China’s economic policymakers doubling down on ‘stability’ for 2022 in the face of ‘threefold pressure’
- Annual central economic work conference wrapped up on Friday with leaders stressing the importance of boosting demand with ‘front-loaded’ policy support
- Beijing hints it will ease up on regulation of big private players after a heavy-handed crackdown this year jolted domestic markets, and excessive capital growth may instead be curbed with a type of ‘traffic-light’ mechanism
Beijing has pledged to “front-load” policies to shore up the economy next year, as leaders remained on high alert against strong headwinds at the tone-setting annual central economic work conference that concluded on Friday.
“We are facing threefold pressure, including contraction of demand, supply shocks and weaker expectations,” the official Xinhua News Agency reported, citing an official statement from the conference. “Our policy support should be front-loaded appropriately.”
The emphasis on “stability” – the word appeared 25 times in the 4,700-word statement – comes as leaders are trying to project a positive image to the world ahead of February’s Beijing Winter Olympics, and with their sights set on the 20th National Party Congress – a key political gala that will usher in twice-a-decade leadership reshuffle for the Communist Party in the second half of next year.
“We need to concentrate on stabilising the macroeconomy, keeping the economic operation within a reasonable range and maintaining social stability,” the statement said.
The conference took place after China’s 25-member Politburo, chaired by President Xi Jinping, said on Monday that it would “put the word of stability as the top priority” in its economic decision-making for 2022.
“[The meeting] emphasised the downward pressure – the notion of ‘threefold pressure’ was very rare in the past,” said Zhou Hao, a senior emerging markets economist with Commerzbank.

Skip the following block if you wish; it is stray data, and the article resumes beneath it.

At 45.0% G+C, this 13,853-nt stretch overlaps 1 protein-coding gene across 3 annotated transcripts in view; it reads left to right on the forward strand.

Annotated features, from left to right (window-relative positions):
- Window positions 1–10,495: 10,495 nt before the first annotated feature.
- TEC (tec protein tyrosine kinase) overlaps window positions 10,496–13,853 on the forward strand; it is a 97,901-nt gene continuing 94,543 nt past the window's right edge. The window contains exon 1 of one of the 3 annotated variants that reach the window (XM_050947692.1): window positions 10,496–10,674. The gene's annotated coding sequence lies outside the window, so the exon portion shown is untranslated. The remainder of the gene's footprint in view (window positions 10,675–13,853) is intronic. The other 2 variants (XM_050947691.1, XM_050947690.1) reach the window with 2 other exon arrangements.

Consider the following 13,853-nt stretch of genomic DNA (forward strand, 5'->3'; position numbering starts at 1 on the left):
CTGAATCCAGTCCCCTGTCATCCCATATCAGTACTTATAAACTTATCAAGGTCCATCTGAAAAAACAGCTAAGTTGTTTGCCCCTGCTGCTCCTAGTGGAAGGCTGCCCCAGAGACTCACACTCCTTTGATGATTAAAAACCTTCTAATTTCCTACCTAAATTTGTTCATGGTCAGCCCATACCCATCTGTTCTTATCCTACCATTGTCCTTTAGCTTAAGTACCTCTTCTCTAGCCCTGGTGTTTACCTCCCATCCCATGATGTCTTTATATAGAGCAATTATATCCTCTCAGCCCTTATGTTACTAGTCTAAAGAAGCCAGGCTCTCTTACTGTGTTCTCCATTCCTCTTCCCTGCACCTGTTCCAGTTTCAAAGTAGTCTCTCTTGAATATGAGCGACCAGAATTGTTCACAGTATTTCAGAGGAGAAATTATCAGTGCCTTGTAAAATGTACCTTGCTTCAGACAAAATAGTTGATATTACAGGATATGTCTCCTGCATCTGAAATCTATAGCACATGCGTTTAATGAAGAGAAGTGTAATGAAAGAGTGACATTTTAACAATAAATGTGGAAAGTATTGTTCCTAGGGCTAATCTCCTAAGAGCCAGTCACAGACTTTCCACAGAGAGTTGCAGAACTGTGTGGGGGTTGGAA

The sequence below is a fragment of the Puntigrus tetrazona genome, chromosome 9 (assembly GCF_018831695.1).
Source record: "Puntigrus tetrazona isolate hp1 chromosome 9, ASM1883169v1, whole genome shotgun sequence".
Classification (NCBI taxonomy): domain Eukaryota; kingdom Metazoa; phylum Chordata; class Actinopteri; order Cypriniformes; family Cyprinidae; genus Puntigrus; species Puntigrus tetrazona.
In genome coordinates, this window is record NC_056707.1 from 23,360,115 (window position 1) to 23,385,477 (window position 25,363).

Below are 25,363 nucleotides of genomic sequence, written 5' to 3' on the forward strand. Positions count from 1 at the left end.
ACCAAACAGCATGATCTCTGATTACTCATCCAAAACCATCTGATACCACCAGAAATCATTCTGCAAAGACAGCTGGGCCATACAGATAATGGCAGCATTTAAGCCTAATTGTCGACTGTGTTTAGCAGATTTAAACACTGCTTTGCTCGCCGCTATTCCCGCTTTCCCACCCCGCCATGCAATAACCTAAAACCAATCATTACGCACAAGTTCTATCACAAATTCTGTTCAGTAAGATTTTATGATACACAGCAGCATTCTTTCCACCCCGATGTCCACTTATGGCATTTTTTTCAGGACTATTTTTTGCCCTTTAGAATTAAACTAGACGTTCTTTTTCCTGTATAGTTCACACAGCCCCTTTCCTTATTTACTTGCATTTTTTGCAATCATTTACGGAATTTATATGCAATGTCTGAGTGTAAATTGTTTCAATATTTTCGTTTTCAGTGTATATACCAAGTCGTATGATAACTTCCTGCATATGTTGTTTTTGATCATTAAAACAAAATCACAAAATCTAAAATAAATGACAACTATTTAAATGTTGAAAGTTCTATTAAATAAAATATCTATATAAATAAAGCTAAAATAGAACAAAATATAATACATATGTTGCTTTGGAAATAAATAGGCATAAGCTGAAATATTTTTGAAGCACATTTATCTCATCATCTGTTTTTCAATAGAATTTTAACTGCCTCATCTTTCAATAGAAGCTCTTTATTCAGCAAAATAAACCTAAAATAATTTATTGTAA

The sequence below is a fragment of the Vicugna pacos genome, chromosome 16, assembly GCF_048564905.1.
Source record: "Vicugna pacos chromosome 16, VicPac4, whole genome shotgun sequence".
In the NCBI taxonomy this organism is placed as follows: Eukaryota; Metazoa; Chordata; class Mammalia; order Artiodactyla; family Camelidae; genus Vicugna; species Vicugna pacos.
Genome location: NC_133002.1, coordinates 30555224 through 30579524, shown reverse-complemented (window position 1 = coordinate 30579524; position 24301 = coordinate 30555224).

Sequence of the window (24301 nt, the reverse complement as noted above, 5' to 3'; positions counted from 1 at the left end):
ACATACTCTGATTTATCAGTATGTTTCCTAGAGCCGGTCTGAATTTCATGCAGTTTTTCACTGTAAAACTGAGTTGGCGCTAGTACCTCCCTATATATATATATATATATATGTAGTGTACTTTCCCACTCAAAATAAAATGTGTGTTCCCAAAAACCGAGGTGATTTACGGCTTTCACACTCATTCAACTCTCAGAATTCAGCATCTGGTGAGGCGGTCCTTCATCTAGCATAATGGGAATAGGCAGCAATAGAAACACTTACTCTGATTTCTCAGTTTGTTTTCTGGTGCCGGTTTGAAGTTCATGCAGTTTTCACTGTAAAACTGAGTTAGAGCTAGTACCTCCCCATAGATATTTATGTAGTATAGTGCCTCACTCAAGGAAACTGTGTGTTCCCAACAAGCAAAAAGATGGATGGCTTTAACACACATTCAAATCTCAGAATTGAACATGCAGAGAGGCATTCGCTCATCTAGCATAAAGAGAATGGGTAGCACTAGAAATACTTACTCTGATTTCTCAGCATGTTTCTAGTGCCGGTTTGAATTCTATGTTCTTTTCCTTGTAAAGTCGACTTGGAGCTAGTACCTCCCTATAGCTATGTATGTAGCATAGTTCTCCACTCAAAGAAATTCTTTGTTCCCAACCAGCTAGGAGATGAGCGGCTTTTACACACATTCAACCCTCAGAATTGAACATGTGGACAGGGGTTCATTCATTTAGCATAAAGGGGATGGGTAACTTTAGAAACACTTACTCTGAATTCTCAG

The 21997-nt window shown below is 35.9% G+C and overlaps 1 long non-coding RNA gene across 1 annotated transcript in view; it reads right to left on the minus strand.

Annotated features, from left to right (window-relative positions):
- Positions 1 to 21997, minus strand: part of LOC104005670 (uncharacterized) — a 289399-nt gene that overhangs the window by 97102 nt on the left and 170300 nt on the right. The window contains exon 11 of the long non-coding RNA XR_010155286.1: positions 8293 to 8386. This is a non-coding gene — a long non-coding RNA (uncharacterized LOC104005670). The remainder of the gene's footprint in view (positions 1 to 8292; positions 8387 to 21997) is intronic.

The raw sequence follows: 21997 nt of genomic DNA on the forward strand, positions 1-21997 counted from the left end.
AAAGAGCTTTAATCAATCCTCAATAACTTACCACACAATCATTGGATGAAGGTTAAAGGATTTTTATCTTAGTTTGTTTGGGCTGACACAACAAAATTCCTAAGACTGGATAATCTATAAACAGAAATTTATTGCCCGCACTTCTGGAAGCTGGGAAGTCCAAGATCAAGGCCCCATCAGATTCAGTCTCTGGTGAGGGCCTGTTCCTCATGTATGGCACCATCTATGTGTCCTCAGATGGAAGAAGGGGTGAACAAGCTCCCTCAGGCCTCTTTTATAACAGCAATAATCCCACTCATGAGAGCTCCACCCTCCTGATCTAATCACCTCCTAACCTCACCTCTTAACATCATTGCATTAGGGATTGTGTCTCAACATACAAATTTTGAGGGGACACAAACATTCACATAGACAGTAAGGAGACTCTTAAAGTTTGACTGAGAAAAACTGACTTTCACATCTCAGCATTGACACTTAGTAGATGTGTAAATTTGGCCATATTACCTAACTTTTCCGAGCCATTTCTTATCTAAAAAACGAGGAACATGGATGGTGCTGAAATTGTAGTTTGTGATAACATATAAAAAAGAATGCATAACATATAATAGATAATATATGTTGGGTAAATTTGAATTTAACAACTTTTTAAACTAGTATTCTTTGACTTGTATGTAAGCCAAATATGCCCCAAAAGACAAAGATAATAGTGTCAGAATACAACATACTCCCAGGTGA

He added that it was also uncommon for such official statements to mention the need to strengthen countercyclical regulations, and said it also warrants mentioning that the phrase “houses are for living in, not for speculation” showed up again, in reference to Beijing’s strong regulation of the sector.
The conference reiterated the need to curb new local implicit liabilities, but it also promised to accelerate fiscal spending, allow the construction of new infrastructure and implement new tax and fee-reduction policies.
Beijing scaled back the fiscal deficit ratio this year and strictly controlled local government financing, as the actual debt of many municipal governments has risen quite high.
“We need to improve the efficiency of our proactive fiscal policy and make it more targeted and sustainable,” the statement said.
Chinese leaders are facing a variety of headwinds. Domestically, they are managing a quarter-by-quarter economic slowdown, tackling financial risks amplified by the Evergrande debt crisis, and dealing with the ongoing threat posed by the coronavirus and its variants. Meanwhile, uncertainties loom over the Biden administration’s China policies ahead of November’s midterm elections in the United States, and over the spillover effect of the US Federal Reserve’s monetary tightening.
Ding Shuang, chief Greater China economist of Standard Chartered Bank, said he believed that China is likely to set an economic growth range of between 5 and 6 per cent for next year, in line with the country’s widely cited potential growth.
“5 per cent would be the bottom line next year,” he said, adding that the range takes into consideration the government’s “reluctance to pursue a strong stimulus, given the consistent worries of walking the old road”.
China’s year-on-year economic growth is expected to drop below 4 per cent in the fourth quarter of 2021, way down from a 18.3 per cent rise in the first quarter. The fast decline has fuelled concerns of an economic hard landing, triggering calls for more supportive measures.